hoping to be able to prevent his suicide.
They take him to the Musee D'Orsay
to see the great Vincent exhibition,
At least they found a good look-alike,
What do you want to express in this context?
HY
Post by J. J. Lodder
Jan
Chrysi Cat
2021-05-01 08:15:53 UTC
Reply
Permalink
Post by ***@gmail.com
Post by ***@gmail.com
Post by Lewis
"The more specialized the subject, the less likely that anyone
will tidy up the text."
Can the word *that* also be omitted here?
Yes, but I prefer to include it. It can help make the sentence
easier to read when it's fairly long.
Is *that* used here as a conj.?
Yes.  It is the conjunctive "that" that is easiest to omit.
Post by ***@gmail.com
Post by ***@gmail.com
Post by Lewis
"Fascinating race, the Weeping Angels." (Doctor Who)
What's the meaning of *Doctor Who*?
A famous British science-fiction TV series.
The series was not serious science fiction; it incorporated elements of
fantasy, comedy, and horror.  The "Weeping Angels" were a predatory race
of aliens that froze into statues, of the kind you might see in a
graveyard, while anyone was looking at them.
Past tense? Do you know something about a cancellation that should last
longer than "into 2025" that I should also know about?
--
Chrysi Cat
1/2 anthrocat, nearly 1/2 anthrofox, all magical
Transgoddess, quick to anger. [she/her. Misgender and die].
Call me Chrysi or call me Kat, I'll respond to either!
Lewis
2021-05-01 09:58:12 UTC
Reply
Permalink
Post by Chrysi Cat
Post by ***@gmail.com
Post by ***@gmail.com
Post by Lewis
"The more specialized the subject, the less likely that anyone
will tidy up the text."
Can the word *that* also be omitted here?
Yes, but I prefer to include it. It can help make the sentence
easier to read when it's fairly long.
Is *that* used here as a conj.?
Yes.  It is the conjunctive "that" that is easiest to omit.
Post by ***@gmail.com
Post by ***@gmail.com
Post by Lewis
"Fascinating race, the Weeping Angels." (Doctor Who)
What's the meaning of *Doctor Who*?
A famous British science-fiction TV series.
The series was not serious science fiction; it incorporated elements of
fantasy, comedy, and horror.  The "Weeping Angels" were a predatory race
of aliens that froze into statues, of the kind you might see in a
graveyard, while anyone was looking at them.
Past tense? Do you know something about a cancellation that should last
longer than "into 2025" that I should also know about?
I would use past tense for the Weeping Angels, heir epsidoes were a few
years ago. Of course, like all Dr Who villains they will probably
returns, but right now, past tense seems acceptable.

OTOH, I would use the present tense for, say, the Daleks because while
there is no current Doctor Who, the Daleks have a track record of
showing up, so it wold be odd to think they were not returning. Also,
they were i the last season, so much more recent than the Weeping
Angels.
--
So now you know the words to our song, pretty soon you'll all be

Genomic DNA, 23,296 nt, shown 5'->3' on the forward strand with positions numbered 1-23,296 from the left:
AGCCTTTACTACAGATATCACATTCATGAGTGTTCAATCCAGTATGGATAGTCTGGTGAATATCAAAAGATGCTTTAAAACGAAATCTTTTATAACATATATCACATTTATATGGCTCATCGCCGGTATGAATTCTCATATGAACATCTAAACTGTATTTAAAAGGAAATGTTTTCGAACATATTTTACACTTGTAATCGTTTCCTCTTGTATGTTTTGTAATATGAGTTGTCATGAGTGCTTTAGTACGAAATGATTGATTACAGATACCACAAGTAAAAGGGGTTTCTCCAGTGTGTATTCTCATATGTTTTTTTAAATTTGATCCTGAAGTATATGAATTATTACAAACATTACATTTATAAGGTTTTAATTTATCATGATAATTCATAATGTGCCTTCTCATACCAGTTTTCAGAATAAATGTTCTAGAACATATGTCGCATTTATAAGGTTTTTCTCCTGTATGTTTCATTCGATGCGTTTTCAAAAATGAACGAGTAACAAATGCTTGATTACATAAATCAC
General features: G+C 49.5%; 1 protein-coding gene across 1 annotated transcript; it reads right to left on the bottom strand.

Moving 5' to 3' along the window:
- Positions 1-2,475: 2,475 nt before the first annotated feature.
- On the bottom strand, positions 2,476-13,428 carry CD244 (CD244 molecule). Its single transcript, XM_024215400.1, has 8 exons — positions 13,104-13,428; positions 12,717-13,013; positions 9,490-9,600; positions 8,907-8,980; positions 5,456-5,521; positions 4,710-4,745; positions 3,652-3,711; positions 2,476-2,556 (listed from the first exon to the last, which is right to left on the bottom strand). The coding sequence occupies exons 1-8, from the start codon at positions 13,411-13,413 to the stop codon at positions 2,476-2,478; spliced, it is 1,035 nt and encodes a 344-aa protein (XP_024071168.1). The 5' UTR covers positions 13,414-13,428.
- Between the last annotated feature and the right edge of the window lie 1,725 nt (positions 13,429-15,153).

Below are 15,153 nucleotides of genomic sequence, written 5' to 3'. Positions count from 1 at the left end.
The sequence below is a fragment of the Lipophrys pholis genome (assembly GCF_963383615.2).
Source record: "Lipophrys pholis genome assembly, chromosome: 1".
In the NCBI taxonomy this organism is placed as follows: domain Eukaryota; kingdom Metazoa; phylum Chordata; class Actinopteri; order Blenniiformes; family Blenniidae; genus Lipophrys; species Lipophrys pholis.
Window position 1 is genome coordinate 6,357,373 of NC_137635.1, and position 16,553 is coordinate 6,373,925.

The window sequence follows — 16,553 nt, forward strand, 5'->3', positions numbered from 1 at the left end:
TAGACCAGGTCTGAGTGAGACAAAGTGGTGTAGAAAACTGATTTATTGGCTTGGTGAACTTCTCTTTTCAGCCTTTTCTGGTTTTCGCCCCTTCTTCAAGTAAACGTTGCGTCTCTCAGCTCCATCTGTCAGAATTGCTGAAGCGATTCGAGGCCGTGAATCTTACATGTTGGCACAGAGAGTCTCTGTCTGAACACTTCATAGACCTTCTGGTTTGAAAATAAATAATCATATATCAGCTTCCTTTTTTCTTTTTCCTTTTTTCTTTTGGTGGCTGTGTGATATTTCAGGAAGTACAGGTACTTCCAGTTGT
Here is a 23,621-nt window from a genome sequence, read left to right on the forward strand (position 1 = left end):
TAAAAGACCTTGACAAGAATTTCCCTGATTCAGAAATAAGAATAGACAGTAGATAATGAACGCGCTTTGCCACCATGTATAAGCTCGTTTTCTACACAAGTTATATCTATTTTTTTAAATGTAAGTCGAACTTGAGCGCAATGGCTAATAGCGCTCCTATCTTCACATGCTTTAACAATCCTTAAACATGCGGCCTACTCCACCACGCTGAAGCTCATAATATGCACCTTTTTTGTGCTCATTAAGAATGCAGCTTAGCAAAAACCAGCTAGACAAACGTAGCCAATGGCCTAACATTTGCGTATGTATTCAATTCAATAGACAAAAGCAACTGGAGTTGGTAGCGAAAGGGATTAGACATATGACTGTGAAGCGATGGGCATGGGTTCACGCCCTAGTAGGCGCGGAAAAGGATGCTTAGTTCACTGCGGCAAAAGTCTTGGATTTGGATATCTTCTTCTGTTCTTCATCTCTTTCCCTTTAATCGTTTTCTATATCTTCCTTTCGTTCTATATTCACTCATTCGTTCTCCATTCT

singing along, when you're sad, when you're lonely and it all
turns out wrong...
Peter Moylan
2021-05-01 09:17:39 UTC
Reply
Permalink
Post by Lewis
OTOH, I would use the present tense for, say, the Daleks because
while there is no current Doctor Who, the Daleks have a track record
of showing up, so it wold be odd to think they were not returning.
Also, they were i the last season, so much more recent than the
Weeping Angels.
Many years ago I watched Dr Who regularly. I stopped watching the first
time the Daleks appeared, because they were such implausible villains,
but I went back to watching when the Daleks went away.

These days I might start watching an episode, but rarely stay for the
end, because ALL of the plots look silly to me. In my opinion the series
has gone badly downhill over the years. It's as if the writers have
developed a preference for self-satire.

For our university open days I always intended to mount a metal garbage
bin on wheels, and have it wandering the corridors saying
"Exterminate!", but I never got around to putting the thing together.
--
Peter Moylan Newcastle, NSW http://www.pmoylan.org
Lewis
2021-05-01 14:52:43 UTC
Reply
Permalink
Post by Peter Moylan
Post by Lewis
OTOH, I would use the present tense for, say, the Daleks because
while there is no current Doctor Who, the Daleks have a track record
of showing up, so it wold be odd to think they were not returning.
Also, they were i the last season, so much more recent than the
Weeping Angels.
Many years ago I watched Dr Who regularly. I stopped watching the first
time the Daleks appeared, because they were such implausible villains,
So you stopped watching nearly instantly, as the Daleks were introduced
in the second Doctor Who story back in 1963.
Post by Peter Moylan
but I went back to watching when the Daleks went away.
I wonder when that was?

I think only the 8th Doctor, who is a bit of an exception to many
things, did not have Daleks. Certainly the 1st 3rd, 4th, 5th, 9th, 10th,
11th, 12th, and 13th have dealt with the Daleks, and I am pretty sure
that the 2nd, 6th, and 7th did as well.

They are THE enemy of The Doctor, and have been since the beginning, as a
thinly veneered version of the Nazis.
--
If it wasn't for the pirates, I bet Star Wars: Ep III would have mad